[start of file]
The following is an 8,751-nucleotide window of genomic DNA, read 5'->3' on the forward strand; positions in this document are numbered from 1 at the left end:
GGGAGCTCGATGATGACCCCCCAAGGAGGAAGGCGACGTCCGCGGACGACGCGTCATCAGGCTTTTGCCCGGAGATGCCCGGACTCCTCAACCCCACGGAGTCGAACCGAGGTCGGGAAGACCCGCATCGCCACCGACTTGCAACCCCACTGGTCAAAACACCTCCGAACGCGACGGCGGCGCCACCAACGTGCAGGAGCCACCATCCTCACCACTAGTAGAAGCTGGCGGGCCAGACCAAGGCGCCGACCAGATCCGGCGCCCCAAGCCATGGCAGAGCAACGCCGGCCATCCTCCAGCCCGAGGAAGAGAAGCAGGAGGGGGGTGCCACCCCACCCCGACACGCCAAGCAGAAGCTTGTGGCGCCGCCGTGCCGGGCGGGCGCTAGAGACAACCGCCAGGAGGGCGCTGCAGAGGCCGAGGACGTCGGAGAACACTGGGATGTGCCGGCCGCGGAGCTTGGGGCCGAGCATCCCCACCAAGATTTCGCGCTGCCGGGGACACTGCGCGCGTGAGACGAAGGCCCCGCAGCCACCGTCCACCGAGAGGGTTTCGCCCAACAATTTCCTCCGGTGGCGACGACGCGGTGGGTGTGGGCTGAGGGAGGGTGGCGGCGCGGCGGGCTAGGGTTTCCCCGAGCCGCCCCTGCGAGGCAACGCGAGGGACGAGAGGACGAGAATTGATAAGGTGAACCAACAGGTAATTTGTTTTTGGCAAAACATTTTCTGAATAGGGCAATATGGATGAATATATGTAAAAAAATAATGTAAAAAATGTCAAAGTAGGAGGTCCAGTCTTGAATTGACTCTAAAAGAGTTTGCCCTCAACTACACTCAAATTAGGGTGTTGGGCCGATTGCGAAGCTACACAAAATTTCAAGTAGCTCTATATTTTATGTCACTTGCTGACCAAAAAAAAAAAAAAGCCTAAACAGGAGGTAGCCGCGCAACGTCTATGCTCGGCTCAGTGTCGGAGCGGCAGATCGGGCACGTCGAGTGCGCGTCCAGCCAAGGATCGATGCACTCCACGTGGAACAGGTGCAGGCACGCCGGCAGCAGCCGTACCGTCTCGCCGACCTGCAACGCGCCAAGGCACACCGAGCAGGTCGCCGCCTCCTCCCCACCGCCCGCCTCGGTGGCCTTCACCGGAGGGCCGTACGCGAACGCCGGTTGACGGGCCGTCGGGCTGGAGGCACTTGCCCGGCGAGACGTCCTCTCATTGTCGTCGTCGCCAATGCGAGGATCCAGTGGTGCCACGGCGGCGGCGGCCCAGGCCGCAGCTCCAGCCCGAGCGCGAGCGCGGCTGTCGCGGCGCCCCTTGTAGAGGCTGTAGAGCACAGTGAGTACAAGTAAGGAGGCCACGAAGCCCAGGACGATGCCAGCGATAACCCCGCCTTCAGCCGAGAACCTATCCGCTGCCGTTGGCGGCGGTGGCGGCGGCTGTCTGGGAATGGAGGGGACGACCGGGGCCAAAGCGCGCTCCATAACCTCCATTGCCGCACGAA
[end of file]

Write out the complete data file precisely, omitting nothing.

The following is an 8,751-nucleotide window of genomic DNA, read 5'->3' on the forward strand; positions in this document are numbered from 1 at the left end:
GGGAGCTCGATGATGACCCCCCAAGGAGGAAGGCGACGTCCGCGGACGACGCGTCATCAGGCTTTTGCCCGGAGATGCCCGGACTCCTCAACCCCACGGAGTCGAACCGAGGTCGGGAAGACCCGCATCGCCACCGACTTGCAACCCCACTGGTCAAAACACCTCCGAACGCGACGGCGGCGCCACCAACGTGCAGGAGCCACCATCCTCACCACTAGTAGAAGCTGGCGGGCCAGACCAAGGCGCCGACCAGATCCGGCGCCCCAAGCCATGGCAGAGCAACGCCGGCCATCCTCCAGCCCGAGGAAGAGAAGCAGGAGGGGGGTGCCACCCCACCCCGACACGCCAAGCAGAAGCTTGTGGCGCCGCCGTGCCGGGCGGGCGCTAGAGACAACCGCCAGGAGGGCGCTGCAGAGGCCGAGGACGTCGGAGAACACTGGGATGTGCCGGCCGCGGAGCTTGGGGCCGAGCATCCCCACCAAGATTTCGCGCTGCCGGGGACACTGCGCGCGTGAGACGAAGGCCCCGCAGCCACCGTCCACCGAGAGGGTTTCGCCCAACAATTTCCTCCGGTGGCGACGACGCGGTGGGTGTGGGCTGAGGGAGGGTGGCGGCGCGGCGGGCTAGGGTTTCCCCGAGCCGCCCCTGCGAGGCAACGCGAGGGACGAGAGGACGAGAATTGATAAGGTGAACCAACAGGTAATTTGTTTTTGGCAAAACATTTTCTGAATAGGGCAATATGGATGAATATATGTAAAAAAATAATGTAAAAAATGTCAAAGTAGGAGGTCCAGTCTTGAATTGACTCTAAAAGAGTTTGCCCTCAACTACACTCAAATTAGGGTGTTGGGCCGATTGCGAAGCTACACAAAATTTCAAGTAGCTCTATATTTTATGTCACTTGCTGACCAAAAAAAAAAAAAAGCCTAAACAGGAGGTAGCCGCGCAACGTCTATGCTCGGCTCAGTGTCGGAGCGGCAGATCGGGCACGTCGAGTGCGCGTCCAGCCAAGGATCGATGCACTCCACGTGGAACAGGTGCAGGCACGCCGGCAGCAGCCGTACCGTCTCGCCGACCTGCAACGCGCCAAGGCACACCGAGCAGGTCGCCGCCTCCTCCCCACCGCCCGCCTCGGTGGCCTTCACCGGAGGGCCGTACGCGAACGCCGGTTGACGGGCCGTCGGGCTGGAGGCACTTGCCCGGCGAGACGTCCTCTCATTGTCGTCGTCGCCAATGCGAGGATCCAGTGGTGCCACGGCGGCGGCGGCCCAGGCCGCAGCTCCAGCCCGAGCGCGAGCGCGGCTGTCGCGGCGCCCCTTGTAGAGGCTGTAGAGCACAGTGAGTACAAGTAAGGAGGCCACGAAGCCCAGGACGATGCCAGCGATAACCCCGCCTTCAGCCGAGAACCTATCCGCTGCCGTTGGCGGCGGTGGCGGCGGCTGTCTGGGAATGGAGGGGACGACCGGGGCCAAAGCGCGCTCCATAACCTCCATTGCCGCACGAA